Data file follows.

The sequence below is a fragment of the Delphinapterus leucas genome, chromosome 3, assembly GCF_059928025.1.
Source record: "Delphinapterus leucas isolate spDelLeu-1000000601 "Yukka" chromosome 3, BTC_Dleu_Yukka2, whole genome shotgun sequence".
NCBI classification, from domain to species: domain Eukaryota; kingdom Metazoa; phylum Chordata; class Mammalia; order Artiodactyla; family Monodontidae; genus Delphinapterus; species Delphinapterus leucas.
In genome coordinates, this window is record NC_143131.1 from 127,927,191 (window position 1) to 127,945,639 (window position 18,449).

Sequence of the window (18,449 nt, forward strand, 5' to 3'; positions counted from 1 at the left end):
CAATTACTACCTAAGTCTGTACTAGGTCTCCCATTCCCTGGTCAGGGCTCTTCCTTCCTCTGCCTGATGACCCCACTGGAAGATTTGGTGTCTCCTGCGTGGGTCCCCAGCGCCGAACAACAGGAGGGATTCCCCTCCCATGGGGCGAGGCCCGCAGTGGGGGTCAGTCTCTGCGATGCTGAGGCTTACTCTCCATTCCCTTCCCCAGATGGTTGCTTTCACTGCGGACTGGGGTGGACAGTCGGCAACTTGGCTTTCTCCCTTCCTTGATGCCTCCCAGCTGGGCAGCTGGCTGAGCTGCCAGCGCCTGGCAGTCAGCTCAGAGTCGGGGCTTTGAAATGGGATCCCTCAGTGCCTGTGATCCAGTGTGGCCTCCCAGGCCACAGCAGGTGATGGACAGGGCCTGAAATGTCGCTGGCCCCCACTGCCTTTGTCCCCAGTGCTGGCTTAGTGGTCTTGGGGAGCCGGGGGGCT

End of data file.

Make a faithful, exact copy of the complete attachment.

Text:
The sequence below is a fragment of the Delphinapterus leucas genome, chromosome 3, assembly GCF_059928025.1.
Source record: "Delphinapterus leucas isolate spDelLeu-1000000601 "Yukka" chromosome 3, BTC_Dleu_Yukka2, whole genome shotgun sequence".
NCBI classification, from domain to species: domain Eukaryota; kingdom Metazoa; phylum Chordata; class Mammalia; order Artiodactyla; family Monodontidae; genus Delphinapterus; species Delphinapterus leucas.
In genome coordinates, this window is record NC_143131.1 from 127,927,191 (window position 1) to 127,945,639 (window position 18,449).

Sequence of the window (18,449 nt, forward strand, 5' to 3'; positions counted from 1 at the left end):
CAATTACTACCTAAGTCTGTACTAGGTCTCCCATTCCCTGGTCAGGGCTCTTCCTTCCTCTGCCTGATGACCCCACTGGAAGATTTGGTGTCTCCTGCGTGGGTCCCCAGCGCCGAACAACAGGAGGGATTCCCCTCCCATGGGGCGAGGCCCGCAGTGGGGGTCAGTCTCTGCGATGCTGAGGCTTACTCTCCATTCCCTTCCCCAGATGGTTGCTTTCACTGCGGACTGGGGTGGACAGTCGGCAACTTGGCTTTCTCCCTTCCTTGATGCCTCCCAGCTGGGCAGCTGGCTGAGCTGCCAGCGCCTGGCAGTCAGCTCAGAGTCGGGGCTTTGAAATGGGATCCCTCAGTGCCTGTGATCCAGTGTGGCCTCCCAGGCCACAGCAGGTGATGGACAGGGCCTGAAATGTCGCTGGCCCCCACTGCCTTTGTCCCCAGTGCTGGCTTAGTGGTCTTGGGGAGCCGGGGGGCT